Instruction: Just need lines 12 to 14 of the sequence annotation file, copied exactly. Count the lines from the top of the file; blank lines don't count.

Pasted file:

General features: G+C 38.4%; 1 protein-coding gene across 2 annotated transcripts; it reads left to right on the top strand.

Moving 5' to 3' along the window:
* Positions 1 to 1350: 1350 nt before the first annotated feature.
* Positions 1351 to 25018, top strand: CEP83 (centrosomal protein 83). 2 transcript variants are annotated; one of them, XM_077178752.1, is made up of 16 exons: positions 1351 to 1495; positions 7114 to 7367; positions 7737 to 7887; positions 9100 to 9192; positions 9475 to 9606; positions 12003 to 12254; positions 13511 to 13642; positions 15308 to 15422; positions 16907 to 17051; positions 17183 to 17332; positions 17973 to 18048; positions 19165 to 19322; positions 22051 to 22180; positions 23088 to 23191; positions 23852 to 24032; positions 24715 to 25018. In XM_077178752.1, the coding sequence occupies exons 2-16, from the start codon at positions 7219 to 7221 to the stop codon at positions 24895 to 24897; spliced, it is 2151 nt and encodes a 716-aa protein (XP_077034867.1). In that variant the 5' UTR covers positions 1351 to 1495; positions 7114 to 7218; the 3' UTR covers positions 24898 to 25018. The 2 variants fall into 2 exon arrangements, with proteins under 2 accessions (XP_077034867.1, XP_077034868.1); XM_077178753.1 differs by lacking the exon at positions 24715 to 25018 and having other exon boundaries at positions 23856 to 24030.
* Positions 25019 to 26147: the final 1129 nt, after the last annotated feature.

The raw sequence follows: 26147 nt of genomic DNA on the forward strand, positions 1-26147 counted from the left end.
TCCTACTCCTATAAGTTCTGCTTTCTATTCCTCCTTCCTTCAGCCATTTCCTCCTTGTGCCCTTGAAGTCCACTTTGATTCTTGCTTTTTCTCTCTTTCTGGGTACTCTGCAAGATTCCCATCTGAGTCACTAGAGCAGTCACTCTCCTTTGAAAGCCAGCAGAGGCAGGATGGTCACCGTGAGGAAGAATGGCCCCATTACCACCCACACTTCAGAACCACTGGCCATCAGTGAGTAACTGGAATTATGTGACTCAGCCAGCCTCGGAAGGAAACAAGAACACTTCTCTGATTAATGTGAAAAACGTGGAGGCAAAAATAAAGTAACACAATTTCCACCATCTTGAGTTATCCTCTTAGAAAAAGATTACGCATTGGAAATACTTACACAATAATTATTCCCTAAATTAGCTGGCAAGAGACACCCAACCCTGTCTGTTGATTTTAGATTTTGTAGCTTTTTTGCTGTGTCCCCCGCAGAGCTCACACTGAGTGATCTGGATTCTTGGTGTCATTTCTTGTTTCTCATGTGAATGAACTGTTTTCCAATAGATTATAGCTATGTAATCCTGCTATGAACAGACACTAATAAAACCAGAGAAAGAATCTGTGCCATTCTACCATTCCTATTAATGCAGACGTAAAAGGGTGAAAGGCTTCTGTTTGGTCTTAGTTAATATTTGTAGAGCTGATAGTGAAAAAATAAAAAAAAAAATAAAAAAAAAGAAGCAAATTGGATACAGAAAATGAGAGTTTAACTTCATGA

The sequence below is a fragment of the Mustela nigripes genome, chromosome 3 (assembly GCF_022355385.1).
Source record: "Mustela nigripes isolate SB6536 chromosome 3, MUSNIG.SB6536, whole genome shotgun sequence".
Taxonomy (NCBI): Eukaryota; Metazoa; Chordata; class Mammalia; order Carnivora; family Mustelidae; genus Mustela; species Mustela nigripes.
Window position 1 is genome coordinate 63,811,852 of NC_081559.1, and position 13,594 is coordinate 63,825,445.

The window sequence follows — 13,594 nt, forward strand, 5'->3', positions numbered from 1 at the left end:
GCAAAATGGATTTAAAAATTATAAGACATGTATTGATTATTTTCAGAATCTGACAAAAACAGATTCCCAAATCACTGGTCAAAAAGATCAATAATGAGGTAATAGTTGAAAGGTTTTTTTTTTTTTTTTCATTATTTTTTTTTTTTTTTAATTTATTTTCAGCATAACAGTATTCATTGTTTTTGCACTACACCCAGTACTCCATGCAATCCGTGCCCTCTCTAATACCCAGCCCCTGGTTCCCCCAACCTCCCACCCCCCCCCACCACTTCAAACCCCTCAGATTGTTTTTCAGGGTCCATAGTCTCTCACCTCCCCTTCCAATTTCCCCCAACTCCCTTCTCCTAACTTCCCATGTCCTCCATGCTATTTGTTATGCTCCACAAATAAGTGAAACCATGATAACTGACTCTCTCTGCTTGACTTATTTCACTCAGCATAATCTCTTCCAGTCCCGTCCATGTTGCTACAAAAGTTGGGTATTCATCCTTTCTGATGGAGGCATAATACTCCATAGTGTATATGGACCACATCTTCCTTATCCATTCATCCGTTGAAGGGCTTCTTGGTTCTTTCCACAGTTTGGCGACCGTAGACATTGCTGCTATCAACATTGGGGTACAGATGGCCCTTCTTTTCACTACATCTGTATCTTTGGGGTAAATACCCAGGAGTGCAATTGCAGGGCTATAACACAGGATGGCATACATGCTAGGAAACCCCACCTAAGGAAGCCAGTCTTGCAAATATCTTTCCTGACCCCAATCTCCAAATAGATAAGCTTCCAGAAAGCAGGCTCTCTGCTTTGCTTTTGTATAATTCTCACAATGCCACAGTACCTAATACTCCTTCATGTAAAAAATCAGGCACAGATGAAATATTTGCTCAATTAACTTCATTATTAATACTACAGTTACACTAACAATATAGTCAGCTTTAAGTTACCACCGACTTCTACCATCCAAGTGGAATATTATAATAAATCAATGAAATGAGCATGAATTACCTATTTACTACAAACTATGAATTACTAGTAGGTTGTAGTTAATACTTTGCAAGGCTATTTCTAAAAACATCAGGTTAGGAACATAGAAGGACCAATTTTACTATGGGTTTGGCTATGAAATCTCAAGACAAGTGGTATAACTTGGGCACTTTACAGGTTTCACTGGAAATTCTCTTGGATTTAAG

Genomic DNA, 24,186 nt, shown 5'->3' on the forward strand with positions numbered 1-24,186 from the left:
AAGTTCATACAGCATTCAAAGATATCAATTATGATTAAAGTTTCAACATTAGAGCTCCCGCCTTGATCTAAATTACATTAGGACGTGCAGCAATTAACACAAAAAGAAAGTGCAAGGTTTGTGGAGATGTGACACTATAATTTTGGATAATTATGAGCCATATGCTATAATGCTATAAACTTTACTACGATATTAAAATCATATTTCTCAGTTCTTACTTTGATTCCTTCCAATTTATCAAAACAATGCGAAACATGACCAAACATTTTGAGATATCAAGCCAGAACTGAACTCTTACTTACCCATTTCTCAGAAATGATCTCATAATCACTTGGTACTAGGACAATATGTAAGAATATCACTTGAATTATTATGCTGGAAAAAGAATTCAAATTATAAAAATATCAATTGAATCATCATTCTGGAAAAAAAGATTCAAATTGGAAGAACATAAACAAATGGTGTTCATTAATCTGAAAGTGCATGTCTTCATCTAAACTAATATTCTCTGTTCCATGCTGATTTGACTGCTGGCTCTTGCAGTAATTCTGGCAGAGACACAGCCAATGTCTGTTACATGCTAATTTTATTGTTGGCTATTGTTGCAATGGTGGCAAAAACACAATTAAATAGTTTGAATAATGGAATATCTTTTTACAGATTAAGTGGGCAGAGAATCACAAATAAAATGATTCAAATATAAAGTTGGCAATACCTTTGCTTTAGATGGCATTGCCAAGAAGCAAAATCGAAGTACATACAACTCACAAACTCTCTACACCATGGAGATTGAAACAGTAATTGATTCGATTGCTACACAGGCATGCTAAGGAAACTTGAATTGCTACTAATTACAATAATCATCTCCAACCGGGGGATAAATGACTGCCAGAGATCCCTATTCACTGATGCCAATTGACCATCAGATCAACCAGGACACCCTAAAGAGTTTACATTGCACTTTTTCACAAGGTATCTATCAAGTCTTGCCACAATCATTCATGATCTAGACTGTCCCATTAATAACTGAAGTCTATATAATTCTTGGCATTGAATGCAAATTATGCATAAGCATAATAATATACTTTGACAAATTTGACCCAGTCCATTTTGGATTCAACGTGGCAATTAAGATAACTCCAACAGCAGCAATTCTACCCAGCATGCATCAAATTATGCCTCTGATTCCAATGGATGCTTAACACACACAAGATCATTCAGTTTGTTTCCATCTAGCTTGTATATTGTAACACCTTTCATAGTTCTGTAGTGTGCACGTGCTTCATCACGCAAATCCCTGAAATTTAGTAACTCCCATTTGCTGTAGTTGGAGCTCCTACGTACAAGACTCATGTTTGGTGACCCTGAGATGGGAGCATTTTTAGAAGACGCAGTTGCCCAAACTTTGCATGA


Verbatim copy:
The window sequence follows — 13,594 nt, forward strand, 5'->3', positions numbered from 1 at the left end:
GCAAAATGGATTTAAAAATTATAAGACATGTATTGATTATTTTCAGAATCTGACAAAAACAGATTCCCAAATCACTGGTCAAAAAGATCAATAATGAGGTAATAGTTGAAAGGTTTTTTTTTTTTTTTTCATTATTTTTTTTTTTTTTTAATTTATTTTCAGCATAACAGTATTCATTGTTTTTGCACTACACCCAGTACTCCATGCAATCCGTGCCCTCTCTAATACCCAGCCCCTGGTTCCCCCAACCTCCCACCCCCCCCCACCACTTCAAACCCCTCAGATTGTTTTTCAGGGTCCATAGTCTCTCACCTCCCCTTCCAATTTCCCCCAACTCCCTTCTCCTAACTTCCCATGTCCTCCATGCTATTTGTTATGCTCCACAAATAAGTGAAACCATGATAACTGACTCTCTCTGCTTGACTTATTTCACTCAGCATAATCTCTTCCAGTCCCGTCCATGTTGCTACAAAAGTTGGGTATTCATCCTTTCTGATGGAGGCATAATACTCCATAGTGTATATGGACCACATCTTCCTTATCCATTCATCCGTTGAAGGGCTTCTTGGTTCTTTCCACAGTTTGGCGACCGTAGACATTGCTGCTATCAACATTGGGGTACAGATGGCCCTTCTTTTCACTACATCTGTATCTTTGGGGTAAATACCCAGGAGTGCAATTGCAGGGCTATAACACAGGATGGCATACATGCTAGGAAACCCCACCTAAGGAAGCCAGTCTTGCAAATATCTTTCCTGACCCCAATCTCCAAATAGATAAGCTTCCAGAAAGCAGGCTCTCTGCTTTGCTTTTGTATAATTCTCACAATGCCACAGTACCTAATACTCCTTCATGTAAAAAATCAGGCACAGATGAAATATTTGCTCAATTAACTTCATTATTAATACTACAGTTACACTAACAATATAGTCAGCTTTAAGTTACCACCGACTTCTACCATCCAAGTGGAATATTATAATAAATCAATGAAATGAGCATGAATTACCTATTTACTACAAACTATGAATTACTAGTAGGTTGTAGTTAATACTTTGCAAGGCTATTTCTAAAAACATCAGGTTAGGAACATAGAAGGACCAATTTTACTATGGGTTTGGCTATGAAATCTCAAGACAAGTGGTATAACTTGGGCACTTTACAGGTTTCACTGGAAATTCTCTTGGATTTAAG

Genomic DNA, 24,186 nt, shown 5'->3' on the forward strand with positions numbered 1-24,186 from the left: